Progress Theatre

Forum Theatre for Midwives, Oxford Brookes/Progress Theatre

What is Progress Theatre?

Progress Theatre is a theatre company that makes work about midwives, for midwives. Midwives often describe themselves as swans: serene on the surface but paddling away furiously underneath. Progress Theatre offers a space to look at the under-the-surface- stuff: the everyday pressures that are normalised, but which actually have huge sway in how we care for women.  

We are a group of midwives who are also theatre practitioners. Devising our material draws on our lived experiences and resonates strongly with our midwife audiences: ‘did you base that on our Unit?’ is a common response. Members of Progress Theatre are Gemma Boyd, Adele Stanley, Fallon Dyer, Radha Wilson, Nicky Hargreaves and Kirsten Baker.


Our methodology is based on the dramaturgy of Augusto Boal: using forum theatre, we present realistic, recognisable scenes about everyday midwifery practice. Then audience members are invited by the ‘Joker’ to become ‘spectators’, stepping into the action to comment on what happened in the scene – they can argue with the characters and even take their place to replay the scene. Through this, student midwives get to analyse and demonstrate how things are, and – critically – how they could be.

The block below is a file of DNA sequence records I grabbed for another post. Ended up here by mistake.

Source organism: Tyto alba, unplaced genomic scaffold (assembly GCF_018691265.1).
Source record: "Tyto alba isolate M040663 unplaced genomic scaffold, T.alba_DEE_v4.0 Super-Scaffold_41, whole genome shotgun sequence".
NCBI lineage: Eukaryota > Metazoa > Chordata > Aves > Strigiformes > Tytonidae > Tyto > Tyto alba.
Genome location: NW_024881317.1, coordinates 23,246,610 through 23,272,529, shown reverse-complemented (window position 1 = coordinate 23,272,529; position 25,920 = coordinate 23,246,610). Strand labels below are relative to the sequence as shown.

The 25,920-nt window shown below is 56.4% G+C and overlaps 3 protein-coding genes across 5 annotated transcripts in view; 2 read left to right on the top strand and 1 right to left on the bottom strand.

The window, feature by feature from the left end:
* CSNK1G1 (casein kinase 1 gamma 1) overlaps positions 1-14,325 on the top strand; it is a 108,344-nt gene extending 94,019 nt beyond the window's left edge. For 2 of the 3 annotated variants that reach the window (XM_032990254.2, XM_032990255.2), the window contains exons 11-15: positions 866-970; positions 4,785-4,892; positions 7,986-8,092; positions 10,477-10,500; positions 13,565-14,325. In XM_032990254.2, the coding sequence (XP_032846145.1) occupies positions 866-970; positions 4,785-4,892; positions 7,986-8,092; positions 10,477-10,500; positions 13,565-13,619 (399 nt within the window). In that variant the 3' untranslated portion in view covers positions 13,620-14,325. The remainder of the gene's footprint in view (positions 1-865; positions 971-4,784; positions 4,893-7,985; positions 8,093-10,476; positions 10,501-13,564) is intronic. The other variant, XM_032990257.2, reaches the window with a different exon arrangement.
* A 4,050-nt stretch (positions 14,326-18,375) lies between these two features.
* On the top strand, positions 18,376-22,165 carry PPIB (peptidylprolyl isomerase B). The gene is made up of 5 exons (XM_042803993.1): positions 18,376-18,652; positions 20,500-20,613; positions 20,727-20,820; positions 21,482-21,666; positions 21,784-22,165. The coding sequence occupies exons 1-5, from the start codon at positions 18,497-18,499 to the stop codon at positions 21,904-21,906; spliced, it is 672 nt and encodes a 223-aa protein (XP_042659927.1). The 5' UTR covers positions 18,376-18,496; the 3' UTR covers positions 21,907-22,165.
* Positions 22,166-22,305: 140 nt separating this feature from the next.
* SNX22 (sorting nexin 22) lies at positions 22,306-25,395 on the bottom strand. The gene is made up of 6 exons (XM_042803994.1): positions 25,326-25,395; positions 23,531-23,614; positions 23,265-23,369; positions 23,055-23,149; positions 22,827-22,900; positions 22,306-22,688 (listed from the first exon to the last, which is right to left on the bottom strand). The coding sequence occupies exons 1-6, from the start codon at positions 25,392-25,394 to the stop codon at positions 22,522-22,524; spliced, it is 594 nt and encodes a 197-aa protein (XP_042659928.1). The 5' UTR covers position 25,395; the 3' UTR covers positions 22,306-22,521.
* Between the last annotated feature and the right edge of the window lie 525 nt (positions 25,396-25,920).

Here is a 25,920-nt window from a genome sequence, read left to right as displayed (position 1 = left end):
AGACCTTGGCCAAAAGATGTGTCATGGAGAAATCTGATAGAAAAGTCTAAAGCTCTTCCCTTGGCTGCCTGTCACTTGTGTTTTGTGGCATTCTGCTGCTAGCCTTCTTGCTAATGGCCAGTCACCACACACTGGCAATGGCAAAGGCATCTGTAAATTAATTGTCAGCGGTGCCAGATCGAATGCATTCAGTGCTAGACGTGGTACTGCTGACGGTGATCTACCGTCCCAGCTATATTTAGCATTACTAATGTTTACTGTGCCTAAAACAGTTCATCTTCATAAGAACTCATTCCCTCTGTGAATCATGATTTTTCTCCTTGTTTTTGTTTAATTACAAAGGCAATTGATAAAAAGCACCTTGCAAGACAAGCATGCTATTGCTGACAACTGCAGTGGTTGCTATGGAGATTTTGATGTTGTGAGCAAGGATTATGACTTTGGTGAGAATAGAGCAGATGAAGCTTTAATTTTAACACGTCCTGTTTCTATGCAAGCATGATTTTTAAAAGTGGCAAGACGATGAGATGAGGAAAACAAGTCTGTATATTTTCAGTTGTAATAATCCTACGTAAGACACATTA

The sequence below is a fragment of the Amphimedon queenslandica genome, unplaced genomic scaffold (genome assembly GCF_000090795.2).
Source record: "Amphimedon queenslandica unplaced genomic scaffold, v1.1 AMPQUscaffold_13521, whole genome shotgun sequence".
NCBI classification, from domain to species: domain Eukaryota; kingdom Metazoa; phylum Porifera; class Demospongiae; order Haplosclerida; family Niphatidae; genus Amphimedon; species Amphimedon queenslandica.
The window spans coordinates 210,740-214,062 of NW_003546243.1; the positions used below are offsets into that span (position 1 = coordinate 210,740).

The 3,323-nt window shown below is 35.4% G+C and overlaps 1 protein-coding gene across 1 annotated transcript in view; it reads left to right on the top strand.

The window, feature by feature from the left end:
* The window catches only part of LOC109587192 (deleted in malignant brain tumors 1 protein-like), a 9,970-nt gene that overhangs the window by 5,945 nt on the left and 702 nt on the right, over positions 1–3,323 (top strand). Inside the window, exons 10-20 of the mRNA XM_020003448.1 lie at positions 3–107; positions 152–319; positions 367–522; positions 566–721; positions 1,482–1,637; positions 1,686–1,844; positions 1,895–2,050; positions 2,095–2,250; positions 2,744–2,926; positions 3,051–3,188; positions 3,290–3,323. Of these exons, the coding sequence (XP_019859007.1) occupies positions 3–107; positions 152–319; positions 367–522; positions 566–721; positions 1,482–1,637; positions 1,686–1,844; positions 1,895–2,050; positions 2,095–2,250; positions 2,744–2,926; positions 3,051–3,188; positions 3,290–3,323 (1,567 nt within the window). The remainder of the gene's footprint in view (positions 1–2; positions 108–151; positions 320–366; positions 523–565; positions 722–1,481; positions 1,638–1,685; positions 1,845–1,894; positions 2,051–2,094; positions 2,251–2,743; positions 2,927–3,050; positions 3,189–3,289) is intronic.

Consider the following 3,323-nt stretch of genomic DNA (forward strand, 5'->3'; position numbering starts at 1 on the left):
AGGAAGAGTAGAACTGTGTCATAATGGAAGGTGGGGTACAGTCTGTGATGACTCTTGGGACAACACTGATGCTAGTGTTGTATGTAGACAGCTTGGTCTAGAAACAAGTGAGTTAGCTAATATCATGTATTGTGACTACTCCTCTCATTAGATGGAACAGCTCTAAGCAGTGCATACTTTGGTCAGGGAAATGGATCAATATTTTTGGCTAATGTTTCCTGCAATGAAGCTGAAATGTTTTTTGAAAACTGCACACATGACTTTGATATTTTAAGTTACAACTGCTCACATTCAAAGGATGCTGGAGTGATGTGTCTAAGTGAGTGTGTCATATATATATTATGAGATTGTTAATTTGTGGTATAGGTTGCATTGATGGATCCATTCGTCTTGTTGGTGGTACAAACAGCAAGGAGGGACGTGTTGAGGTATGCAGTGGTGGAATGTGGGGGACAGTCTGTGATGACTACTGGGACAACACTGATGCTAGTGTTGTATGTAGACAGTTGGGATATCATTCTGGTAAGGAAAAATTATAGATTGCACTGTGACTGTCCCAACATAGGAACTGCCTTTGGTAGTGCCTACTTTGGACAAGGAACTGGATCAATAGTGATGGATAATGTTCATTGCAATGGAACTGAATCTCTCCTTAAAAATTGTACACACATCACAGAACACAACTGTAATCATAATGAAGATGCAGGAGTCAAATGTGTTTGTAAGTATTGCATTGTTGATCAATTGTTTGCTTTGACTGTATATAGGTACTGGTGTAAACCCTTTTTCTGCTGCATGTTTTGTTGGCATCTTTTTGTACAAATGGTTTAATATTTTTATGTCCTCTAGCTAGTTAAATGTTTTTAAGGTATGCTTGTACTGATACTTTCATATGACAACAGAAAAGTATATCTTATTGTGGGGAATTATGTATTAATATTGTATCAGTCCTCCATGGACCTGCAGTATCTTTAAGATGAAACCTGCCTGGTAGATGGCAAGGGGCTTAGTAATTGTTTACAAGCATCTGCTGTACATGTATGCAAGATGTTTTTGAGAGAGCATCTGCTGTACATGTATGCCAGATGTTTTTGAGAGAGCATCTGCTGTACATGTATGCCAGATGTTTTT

At the heart of Progress Theatre’s work are the kinds of universal experiences that challenge midwives across the profession. Capturing those moments is incredibly important, as it allows participants to explore those common problems in a new way, provoking new and imaginative solutions. Tackling important subjects like workplace ‘horizontal’ bullying, or the potential triggers of midwifery for people who have survived sexual abuse, Progress helps midwives to develop skills that are vital for practice.

As Kirsten recounts, ‘People often comment that moving from drama to healthcare must have been a big change for me, but to me one led very naturally to the other. Putting yourself into another person’s position, knowing how to empathise and improvise, is a vital part of both drama and midwifery.’

Theatre uniquely shows life as it is, and enables changes to be created moment by moment, breath by breath.  There is plenty of scope for humour – the midwife who reports not having time in a busy shift to go for a wee presents an opportunity for a ‘spectactor’ to take on the role of the full bladder, alongside ‘paperwork’, ‘policies and guidelines’ ‘management’ and ‘time’.  

And – yes – we did base this on your Unit.  

Further information